Discussions over Tea (Of course, cutting maar ke)

Friday, June 27, 2003
It's funny how a small study can ring the alarm bells in the hearts of a nation.

Samachar.com publishes the following article.

Hindus have always taken for granted that they are the majority in the country and hence can dictate terms to the rest. Yet, a study undertaken by the Centre for Policy Studies shows that the relative percentages of the "Indian Religions" (Hinduism, Buddhism, Sikhism and Jainism) have been falling drastically.

Though the report has been too large covering the scope of the effort, moving their percentages from the Indian subcontinent to India, per se, it does raise a few questions and arguments.

Some of the more prominent examples that are cited are the facts that Christianity has been on a rise in the North-East. That, in my opinion has been due the neglect of the government fighting over states which contribute to the parliament with a greater number of seats (UP, Bihar) as compared to the N-E states which I think contribute a sum total of 24 seats in the LS. As a people they have been neglected, marginalised and treated as secondary citizens. Sikkim and the issue with China is a prime example of this neglect.

I would hate to see such a report fall into the hands of fundamentalist organizations like the RSS, which would take it up as a case for redressal and might cause extreme panic in general populace.

I think Kerala loses out to Christianity and Islam due to the a couple of factors - One, the enhanced interaction with the Gulf nations and secondly, the Communist's disillusionment with the Hindu fundamentalist forces that are governing Government policies.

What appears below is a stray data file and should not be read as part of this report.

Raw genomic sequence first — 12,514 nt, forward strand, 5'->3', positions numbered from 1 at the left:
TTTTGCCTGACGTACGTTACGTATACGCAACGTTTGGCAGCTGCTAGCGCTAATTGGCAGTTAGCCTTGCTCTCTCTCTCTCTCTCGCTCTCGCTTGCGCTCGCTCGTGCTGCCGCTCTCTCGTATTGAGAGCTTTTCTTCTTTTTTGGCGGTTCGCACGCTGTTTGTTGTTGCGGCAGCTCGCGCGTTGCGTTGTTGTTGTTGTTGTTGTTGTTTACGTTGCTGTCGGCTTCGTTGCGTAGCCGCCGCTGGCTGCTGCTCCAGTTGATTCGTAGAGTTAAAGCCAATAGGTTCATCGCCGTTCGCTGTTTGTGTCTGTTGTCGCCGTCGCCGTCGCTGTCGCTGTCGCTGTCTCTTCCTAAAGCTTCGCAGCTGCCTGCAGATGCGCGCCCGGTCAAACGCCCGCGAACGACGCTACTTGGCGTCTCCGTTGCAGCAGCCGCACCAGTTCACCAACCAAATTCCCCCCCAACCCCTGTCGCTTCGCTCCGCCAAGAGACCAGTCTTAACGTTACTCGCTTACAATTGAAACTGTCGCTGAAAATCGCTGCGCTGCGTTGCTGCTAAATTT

This is the closing paragraph of the article -

In conclusion, the study says that while Indian Religionists have by and large maintained their dominant position in the country, "such vitality has not helped them in defending their presence on the borders of the country where the efforts of the society, to be effective, necessarily need the vigilance and support of a state committed to protecting and preserving the civilisational identity, pride and genius of the nation". And the study adds: "We have so far failed to fashion such a state for ourselves".


It's here that I wonder whether the general idea of the authors is to remain a Hindu state and protect "our" interests from opposing religions? Doesn't it speak volumes for the bias behind the writings?

Wait and watch....

End of Post

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